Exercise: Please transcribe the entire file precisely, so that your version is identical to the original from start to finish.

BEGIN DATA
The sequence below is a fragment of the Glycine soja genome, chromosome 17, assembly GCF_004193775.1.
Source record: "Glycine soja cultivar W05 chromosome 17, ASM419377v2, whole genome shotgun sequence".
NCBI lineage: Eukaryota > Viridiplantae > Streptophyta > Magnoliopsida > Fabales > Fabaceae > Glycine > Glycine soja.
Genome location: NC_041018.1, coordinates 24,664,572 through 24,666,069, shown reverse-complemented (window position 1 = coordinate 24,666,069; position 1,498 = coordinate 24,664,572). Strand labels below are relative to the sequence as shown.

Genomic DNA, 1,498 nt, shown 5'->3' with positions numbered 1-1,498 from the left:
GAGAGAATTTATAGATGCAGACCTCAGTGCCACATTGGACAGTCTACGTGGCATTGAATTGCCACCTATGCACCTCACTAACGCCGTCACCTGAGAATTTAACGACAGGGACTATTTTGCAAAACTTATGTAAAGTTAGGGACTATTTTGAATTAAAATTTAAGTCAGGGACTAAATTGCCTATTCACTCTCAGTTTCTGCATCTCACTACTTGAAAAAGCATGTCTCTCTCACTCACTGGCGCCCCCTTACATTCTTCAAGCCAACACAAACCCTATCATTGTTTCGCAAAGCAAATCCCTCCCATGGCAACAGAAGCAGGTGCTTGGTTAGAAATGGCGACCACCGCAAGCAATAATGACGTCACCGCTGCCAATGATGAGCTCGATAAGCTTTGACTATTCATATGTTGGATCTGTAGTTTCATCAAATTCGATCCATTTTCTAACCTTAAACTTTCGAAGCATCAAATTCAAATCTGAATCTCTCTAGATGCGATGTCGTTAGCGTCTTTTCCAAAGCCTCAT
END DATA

The sequence below is a fragment of the Glycine soja genome, chromosome 17, assembly GCF_004193775.1.
Source record: "Glycine soja cultivar W05 chromosome 17, ASM419377v2, whole genome shotgun sequence".
NCBI lineage: Eukaryota > Viridiplantae > Streptophyta > Magnoliopsida > Fabales > Fabaceae > Glycine > Glycine soja.
Genome location: NC_041018.1, coordinates 24,664,572 through 24,666,069, shown reverse-complemented (window position 1 = coordinate 24,666,069; position 1,498 = coordinate 24,664,572). Strand labels below are relative to the sequence as shown.

Genomic DNA, 1,498 nt, shown 5'->3' with positions numbered 1-1,498 from the left:
GAGAGAATTTATAGATGCAGACCTCAGTGCCACATTGGACAGTCTACGTGGCATTGAATTGCCACCTATGCACCTCACTAACGCCGTCACCTGAGAATTTAACGACAGGGACTATTTTGCAAAACTTATGTAAAGTTAGGGACTATTTTGAATTAAAATTTAAGTCAGGGACTAAATTGCCTATTCACTCTCAGTTTCTGCATCTCACTACTTGAAAAAGCATGTCTCTCTCACTCACTGGCGCCCCCTTACATTCTTCAAGCCAACACAAACCCTATCATTGTTTCGCAAAGCAAATCCCTCCCATGGCAACAGAAGCAGGTGCTTGGTTAGAAATGGCGACCACCGCAAGCAATAATGACGTCACCGCTGCCAATGATGAGCTCGATAAGCTTTGACTATTCATATGTTGGATCTGTAGTTTCATCAAATTCGATCCATTTTCTAACCTTAAACTTTCGAAGCATCAAATTCAAATCTGAATCTCTCTAGATGCGATGTCGTTAGCGTCTTTTCCAAAGCCTCAT